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A mirror is a piece of glass that reflects light. When focussed through the lens of the eye or a camera, light that bounces off a mirror reflects an image of whatever is in front of it. Mirrors reflect light in an equal but opposite direction, reversing the direction of the image. This allows the spectator to see themselves or items behind them, as well as objects that are in their field of view but are at an angle from them, such as behind a corner.
A mirror is a type of wave reflector. Light is made up of waves, and when light waves reflect off the flat surface of a mirror, they retain the same degree of curvature and vergence as the original waves, but in the opposite direction.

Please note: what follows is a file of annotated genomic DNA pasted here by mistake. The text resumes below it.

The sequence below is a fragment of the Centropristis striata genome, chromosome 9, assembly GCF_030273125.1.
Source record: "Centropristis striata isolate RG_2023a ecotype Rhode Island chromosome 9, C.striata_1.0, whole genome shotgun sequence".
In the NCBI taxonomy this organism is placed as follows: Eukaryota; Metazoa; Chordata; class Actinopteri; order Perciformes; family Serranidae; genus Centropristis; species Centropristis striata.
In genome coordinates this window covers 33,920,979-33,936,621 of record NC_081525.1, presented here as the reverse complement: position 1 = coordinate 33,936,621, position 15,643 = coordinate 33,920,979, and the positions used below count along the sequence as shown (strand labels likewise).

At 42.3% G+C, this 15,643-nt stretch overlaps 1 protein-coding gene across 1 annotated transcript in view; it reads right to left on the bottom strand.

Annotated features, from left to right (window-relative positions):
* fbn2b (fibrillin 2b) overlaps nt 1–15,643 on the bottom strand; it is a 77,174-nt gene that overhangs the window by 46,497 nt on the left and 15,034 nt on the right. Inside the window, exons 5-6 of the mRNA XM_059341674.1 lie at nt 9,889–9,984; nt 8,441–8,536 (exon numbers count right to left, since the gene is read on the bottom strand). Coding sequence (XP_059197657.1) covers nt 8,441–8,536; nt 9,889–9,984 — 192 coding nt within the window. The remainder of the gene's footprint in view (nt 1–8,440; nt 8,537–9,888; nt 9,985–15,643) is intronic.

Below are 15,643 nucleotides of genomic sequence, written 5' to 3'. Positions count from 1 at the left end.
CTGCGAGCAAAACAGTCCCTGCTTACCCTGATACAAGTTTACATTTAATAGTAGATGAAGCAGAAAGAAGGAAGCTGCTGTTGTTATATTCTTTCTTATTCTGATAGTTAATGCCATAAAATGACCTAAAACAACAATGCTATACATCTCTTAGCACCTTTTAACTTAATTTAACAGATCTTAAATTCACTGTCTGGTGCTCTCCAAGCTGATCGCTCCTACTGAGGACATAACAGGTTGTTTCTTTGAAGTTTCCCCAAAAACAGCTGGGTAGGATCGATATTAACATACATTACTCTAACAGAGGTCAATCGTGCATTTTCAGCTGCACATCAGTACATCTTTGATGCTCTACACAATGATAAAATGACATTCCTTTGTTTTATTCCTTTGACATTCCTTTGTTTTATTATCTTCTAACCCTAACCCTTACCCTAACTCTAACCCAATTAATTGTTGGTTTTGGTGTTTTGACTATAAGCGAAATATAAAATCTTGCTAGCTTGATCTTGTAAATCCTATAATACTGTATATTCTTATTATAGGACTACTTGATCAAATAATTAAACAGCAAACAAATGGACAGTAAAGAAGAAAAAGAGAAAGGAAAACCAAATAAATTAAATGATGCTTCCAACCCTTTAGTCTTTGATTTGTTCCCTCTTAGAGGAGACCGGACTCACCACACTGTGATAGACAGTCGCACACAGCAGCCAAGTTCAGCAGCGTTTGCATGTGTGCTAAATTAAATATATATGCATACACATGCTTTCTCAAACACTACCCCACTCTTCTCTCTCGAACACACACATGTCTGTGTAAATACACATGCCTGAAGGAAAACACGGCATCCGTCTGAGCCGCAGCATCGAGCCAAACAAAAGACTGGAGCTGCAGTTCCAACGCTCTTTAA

Types of mirrors
Planar, convex, and concave mirrors are the most common.
Curved mirror surfaces are frequently shaped like spheres. Mirrors designed to precisely concentrate parallel rays of light into a point are typically made in the shape of a paraboloid of revolution; they are used in telescopes (from radio waves to X-rays), antennas used to communicate with broadcast satellites, and solar furnaces.